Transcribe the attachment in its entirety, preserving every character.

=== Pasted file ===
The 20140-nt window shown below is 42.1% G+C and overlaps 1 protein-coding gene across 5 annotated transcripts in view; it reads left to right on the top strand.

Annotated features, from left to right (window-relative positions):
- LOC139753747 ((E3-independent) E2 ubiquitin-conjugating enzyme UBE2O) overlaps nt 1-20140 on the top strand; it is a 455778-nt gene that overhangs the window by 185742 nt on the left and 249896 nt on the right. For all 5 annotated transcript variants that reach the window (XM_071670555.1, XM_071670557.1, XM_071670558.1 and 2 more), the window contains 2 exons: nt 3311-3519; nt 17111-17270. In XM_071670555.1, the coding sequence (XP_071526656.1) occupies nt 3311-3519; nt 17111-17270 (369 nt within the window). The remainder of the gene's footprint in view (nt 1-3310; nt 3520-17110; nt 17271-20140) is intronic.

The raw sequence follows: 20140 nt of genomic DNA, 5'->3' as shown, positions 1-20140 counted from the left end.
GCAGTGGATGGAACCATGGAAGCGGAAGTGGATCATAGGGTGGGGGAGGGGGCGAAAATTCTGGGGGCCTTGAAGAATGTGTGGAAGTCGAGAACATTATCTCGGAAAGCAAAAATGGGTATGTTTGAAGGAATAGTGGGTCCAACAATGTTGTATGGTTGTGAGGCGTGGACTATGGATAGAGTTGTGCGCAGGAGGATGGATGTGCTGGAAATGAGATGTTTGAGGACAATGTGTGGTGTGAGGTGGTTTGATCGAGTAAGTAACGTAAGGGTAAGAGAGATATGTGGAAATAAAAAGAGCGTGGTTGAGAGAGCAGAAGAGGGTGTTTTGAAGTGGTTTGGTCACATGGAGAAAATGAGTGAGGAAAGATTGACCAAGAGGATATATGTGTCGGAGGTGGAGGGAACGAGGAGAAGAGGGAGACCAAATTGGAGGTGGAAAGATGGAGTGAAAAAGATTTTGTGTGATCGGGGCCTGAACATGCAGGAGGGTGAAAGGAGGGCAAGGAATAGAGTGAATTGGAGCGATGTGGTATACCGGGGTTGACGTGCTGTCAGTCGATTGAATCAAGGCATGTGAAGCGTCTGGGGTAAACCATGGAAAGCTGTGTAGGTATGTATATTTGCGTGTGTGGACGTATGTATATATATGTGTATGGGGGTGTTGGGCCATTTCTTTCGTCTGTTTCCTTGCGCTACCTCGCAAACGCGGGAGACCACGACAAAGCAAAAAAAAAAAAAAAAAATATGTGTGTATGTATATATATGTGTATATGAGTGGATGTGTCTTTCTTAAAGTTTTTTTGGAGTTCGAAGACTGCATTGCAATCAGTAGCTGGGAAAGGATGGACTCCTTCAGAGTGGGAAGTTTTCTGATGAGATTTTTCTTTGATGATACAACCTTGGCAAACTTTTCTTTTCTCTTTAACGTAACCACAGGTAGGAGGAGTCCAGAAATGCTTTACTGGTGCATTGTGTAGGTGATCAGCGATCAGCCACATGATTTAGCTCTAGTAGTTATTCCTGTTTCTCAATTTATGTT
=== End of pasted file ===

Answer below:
The 20140-nt window shown below is 42.1% G+C and overlaps 1 protein-coding gene across 5 annotated transcripts in view; it reads left to right on the top strand.

Annotated features, from left to right (window-relative positions):
- LOC139753747 ((E3-independent) E2 ubiquitin-conjugating enzyme UBE2O) overlaps nt 1-20140 on the top strand; it is a 455778-nt gene that overhangs the window by 185742 nt on the left and 249896 nt on the right. For all 5 annotated transcript variants that reach the window (XM_071670555.1, XM_071670557.1, XM_071670558.1 and 2 more), the window contains 2 exons: nt 3311-3519; nt 17111-17270. In XM_071670555.1, the coding sequence (XP_071526656.1) occupies nt 3311-3519; nt 17111-17270 (369 nt within the window). The remainder of the gene's footprint in view (nt 1-3310; nt 3520-17110; nt 17271-20140) is intronic.

The raw sequence follows: 20140 nt of genomic DNA, 5'->3' as shown, positions 1-20140 counted from the left end.
GCAGTGGATGGAACCATGGAAGCGGAAGTGGATCATAGGGTGGGGGAGGGGGCGAAAATTCTGGGGGCCTTGAAGAATGTGTGGAAGTCGAGAACATTATCTCGGAAAGCAAAAATGGGTATGTTTGAAGGAATAGTGGGTCCAACAATGTTGTATGGTTGTGAGGCGTGGACTATGGATAGAGTTGTGCGCAGGAGGATGGATGTGCTGGAAATGAGATGTTTGAGGACAATGTGTGGTGTGAGGTGGTTTGATCGAGTAAGTAACGTAAGGGTAAGAGAGATATGTGGAAATAAAAAGAGCGTGGTTGAGAGAGCAGAAGAGGGTGTTTTGAAGTGGTTTGGTCACATGGAGAAAATGAGTGAGGAAAGATTGACCAAGAGGATATATGTGTCGGAGGTGGAGGGAACGAGGAGAAGAGGGAGACCAAATTGGAGGTGGAAAGATGGAGTGAAAAAGATTTTGTGTGATCGGGGCCTGAACATGCAGGAGGGTGAAAGGAGGGCAAGGAATAGAGTGAATTGGAGCGATGTGGTATACCGGGGTTGACGTGCTGTCAGTCGATTGAATCAAGGCATGTGAAGCGTCTGGGGTAAACCATGGAAAGCTGTGTAGGTATGTATATTTGCGTGTGTGGACGTATGTATATATATGTGTATGGGGGTGTTGGGCCATTTCTTTCGTCTGTTTCCTTGCGCTACCTCGCAAACGCGGGAGACCACGACAAAGCAAAAAAAAAAAAAAAAAATATGTGTGTATGTATATATATGTGTATATGAGTGGATGTGTCTTTCTTAAAGTTTTTTTGGAGTTCGAAGACTGCATTGCAATCAGTAGCTGGGAAAGGATGGACTCCTTCAGAGTGGGAAGTTTTCTGATGAGATTTTTCTTTGATGATACAACCTTGGCAAACTTTTCTTTTCTCTTTAACGTAACCACAGGTAGGAGGAGTCCAGAAATGCTTTACTGGTGCATTGTGTAGGTGATCAGCGATCAGCCACATGATTTAGCTCTAGTAGTTATTCCTGTTTCTCAATTTATGTT